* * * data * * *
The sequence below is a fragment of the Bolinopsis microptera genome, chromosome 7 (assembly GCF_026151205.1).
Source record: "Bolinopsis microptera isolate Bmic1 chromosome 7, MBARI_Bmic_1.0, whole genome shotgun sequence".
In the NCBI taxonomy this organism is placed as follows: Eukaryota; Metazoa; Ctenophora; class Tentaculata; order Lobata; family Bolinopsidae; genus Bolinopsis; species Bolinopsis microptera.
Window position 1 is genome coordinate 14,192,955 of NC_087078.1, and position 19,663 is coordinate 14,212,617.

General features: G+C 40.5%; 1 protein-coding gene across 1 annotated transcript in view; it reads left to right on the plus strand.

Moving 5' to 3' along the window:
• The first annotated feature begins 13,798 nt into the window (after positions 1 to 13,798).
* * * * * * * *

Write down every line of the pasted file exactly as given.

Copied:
The sequence below is a fragment of the Bolinopsis microptera genome, chromosome 7 (assembly GCF_026151205.1).
Source record: "Bolinopsis microptera isolate Bmic1 chromosome 7, MBARI_Bmic_1.0, whole genome shotgun sequence".
In the NCBI taxonomy this organism is placed as follows: Eukaryota; Metazoa; Ctenophora; class Tentaculata; order Lobata; family Bolinopsidae; genus Bolinopsis; species Bolinopsis microptera.
Window position 1 is genome coordinate 14,192,955 of NC_087078.1, and position 19,663 is coordinate 14,212,617.

General features: G+C 40.5%; 1 protein-coding gene across 1 annotated transcript in view; it reads left to right on the plus strand.

Moving 5' to 3' along the window:
• The first annotated feature begins 13,798 nt into the window (after positions 1 to 13,798).